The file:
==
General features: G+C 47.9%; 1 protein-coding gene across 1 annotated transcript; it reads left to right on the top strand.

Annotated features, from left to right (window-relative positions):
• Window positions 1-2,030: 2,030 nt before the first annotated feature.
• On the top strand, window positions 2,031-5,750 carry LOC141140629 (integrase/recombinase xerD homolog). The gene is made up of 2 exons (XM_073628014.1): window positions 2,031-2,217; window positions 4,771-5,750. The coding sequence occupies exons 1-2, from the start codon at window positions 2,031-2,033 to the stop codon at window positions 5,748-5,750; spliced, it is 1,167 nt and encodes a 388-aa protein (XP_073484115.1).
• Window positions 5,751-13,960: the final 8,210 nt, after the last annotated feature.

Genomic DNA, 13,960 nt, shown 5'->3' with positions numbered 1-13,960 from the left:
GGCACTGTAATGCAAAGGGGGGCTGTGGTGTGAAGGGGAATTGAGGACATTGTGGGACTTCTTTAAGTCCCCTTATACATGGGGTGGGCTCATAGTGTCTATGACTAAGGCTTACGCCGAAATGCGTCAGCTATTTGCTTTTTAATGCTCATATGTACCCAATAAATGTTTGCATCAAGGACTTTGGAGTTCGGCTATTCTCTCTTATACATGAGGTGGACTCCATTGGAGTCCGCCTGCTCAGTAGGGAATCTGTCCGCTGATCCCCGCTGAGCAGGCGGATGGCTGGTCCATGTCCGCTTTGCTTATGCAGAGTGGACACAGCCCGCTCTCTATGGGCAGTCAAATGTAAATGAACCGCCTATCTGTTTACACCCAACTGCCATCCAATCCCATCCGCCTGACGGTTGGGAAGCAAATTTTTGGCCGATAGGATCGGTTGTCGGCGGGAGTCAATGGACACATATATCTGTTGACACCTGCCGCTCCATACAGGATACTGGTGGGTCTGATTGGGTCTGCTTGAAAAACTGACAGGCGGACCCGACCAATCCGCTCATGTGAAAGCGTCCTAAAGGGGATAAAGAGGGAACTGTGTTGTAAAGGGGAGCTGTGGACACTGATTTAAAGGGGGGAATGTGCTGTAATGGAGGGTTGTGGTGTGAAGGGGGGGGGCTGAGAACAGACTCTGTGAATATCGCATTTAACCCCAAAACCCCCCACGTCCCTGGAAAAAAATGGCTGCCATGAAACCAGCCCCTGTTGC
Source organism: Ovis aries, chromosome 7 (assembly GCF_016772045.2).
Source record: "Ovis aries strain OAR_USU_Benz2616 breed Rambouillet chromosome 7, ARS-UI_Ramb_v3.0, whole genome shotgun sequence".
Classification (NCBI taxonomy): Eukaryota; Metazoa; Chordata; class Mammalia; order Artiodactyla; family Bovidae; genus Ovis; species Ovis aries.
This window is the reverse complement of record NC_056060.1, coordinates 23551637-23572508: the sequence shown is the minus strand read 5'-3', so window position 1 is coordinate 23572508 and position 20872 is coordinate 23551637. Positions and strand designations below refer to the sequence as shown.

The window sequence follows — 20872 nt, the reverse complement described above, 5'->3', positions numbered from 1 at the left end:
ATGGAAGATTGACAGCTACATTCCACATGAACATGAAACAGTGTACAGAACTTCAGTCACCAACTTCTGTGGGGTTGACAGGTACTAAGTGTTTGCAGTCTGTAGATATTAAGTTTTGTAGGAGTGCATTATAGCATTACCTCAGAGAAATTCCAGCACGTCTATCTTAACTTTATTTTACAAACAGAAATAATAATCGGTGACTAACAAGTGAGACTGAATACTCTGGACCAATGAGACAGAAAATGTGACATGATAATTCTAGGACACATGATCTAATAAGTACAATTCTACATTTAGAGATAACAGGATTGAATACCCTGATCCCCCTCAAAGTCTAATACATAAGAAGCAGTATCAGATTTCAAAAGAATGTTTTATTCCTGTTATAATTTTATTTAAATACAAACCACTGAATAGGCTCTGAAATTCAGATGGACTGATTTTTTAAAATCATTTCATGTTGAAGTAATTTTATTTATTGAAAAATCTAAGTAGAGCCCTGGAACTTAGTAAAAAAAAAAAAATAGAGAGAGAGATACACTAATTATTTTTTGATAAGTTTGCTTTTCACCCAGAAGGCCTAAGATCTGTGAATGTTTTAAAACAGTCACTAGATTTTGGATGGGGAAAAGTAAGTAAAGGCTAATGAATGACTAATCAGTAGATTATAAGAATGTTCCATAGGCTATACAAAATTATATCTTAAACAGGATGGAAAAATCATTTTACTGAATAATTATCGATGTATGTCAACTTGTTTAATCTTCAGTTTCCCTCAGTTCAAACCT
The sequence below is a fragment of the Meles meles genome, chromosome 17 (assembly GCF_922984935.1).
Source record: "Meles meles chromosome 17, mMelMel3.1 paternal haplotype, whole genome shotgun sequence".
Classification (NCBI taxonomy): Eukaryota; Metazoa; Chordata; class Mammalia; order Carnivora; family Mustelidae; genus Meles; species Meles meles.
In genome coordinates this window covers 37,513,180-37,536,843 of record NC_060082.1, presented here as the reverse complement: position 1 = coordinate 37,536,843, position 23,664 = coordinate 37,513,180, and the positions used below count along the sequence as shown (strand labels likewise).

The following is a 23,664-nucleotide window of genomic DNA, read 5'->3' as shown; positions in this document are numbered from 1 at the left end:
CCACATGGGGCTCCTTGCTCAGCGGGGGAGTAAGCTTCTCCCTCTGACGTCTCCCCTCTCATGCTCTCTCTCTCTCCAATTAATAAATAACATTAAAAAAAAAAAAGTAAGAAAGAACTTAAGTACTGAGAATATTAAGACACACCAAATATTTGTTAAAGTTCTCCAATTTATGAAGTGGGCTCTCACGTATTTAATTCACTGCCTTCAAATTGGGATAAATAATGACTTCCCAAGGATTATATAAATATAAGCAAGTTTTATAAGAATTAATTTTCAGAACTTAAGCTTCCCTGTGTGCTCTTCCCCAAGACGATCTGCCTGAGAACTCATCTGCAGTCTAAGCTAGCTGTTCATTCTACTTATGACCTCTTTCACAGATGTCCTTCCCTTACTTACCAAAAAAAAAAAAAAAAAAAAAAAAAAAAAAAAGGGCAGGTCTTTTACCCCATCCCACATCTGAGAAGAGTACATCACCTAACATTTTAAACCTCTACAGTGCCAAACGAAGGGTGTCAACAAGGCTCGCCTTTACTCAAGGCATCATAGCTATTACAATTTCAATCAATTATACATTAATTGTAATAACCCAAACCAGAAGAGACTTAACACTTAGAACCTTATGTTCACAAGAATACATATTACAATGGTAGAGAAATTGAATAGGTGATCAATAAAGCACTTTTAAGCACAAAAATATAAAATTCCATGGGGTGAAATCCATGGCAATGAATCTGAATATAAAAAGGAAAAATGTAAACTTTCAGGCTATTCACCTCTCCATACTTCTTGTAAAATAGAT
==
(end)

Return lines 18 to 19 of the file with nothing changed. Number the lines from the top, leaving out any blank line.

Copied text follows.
The following is a 23,664-nucleotide window of genomic DNA, read 5'->3' as shown; positions in this document are numbered from 1 at the left end:
CCACATGGGGCTCCTTGCTCAGCGGGGGAGTAAGCTTCTCCCTCTGACGTCTCCCCTCTCATGCTCTCTCTCTCTCCAATTAATAAATAACATTAAAAAAAAAAAAGTAAGAAAGAACTTAAGTACTGAGAATATTAAGACACACCAAATATTTGTTAAAGTTCTCCAATTTATGAAGTGGGCTCTCACGTATTTAATTCACTGCCTTCAAATTGGGATAAATAATGACTTCCCAAGGATTATATAAATATAAGCAAGTTTTATAAGAATTAATTTTCAGAACTTAAGCTTCCCTGTGTGCTCTTCCCCAAGACGATCTGCCTGAGAACTCATCTGCAGTCTAAGCTAGCTGTTCATTCTACTTATGACCTCTTTCACAGATGTCCTTCCCTTACTTACCAAAAAAAAAAAAAAAAAAAAAAAAAAAAAAAAGGGCAGGTCTTTTACCCCATCCCACATCTGAGAAGAGTACATCACCTAACATTTTAAACCTCTACAGTGCCAAACGAAGGGTGTCAACAAGGCTCGCCTTTACTCAAGGCATCATAGCTATTACAATTTCAATCAATTATACATTAATTGTAATAACCCAAACCAGAAGAGACTTAACACTTAGAACCTTATGTTCACAAGAATACATATTACAATGGTAGAGAAATTGAATAGGTGATCAATAAAGCACTTTTAAGCACAAAAATATAAAATTCCATGGGGTGAAATCCATGGCAATGAATCTGAATATAAAAAGGAAAAATGTAAACTTTCAGGCTATTCACCTCTCCATACTTCTTGTAAAATAGAT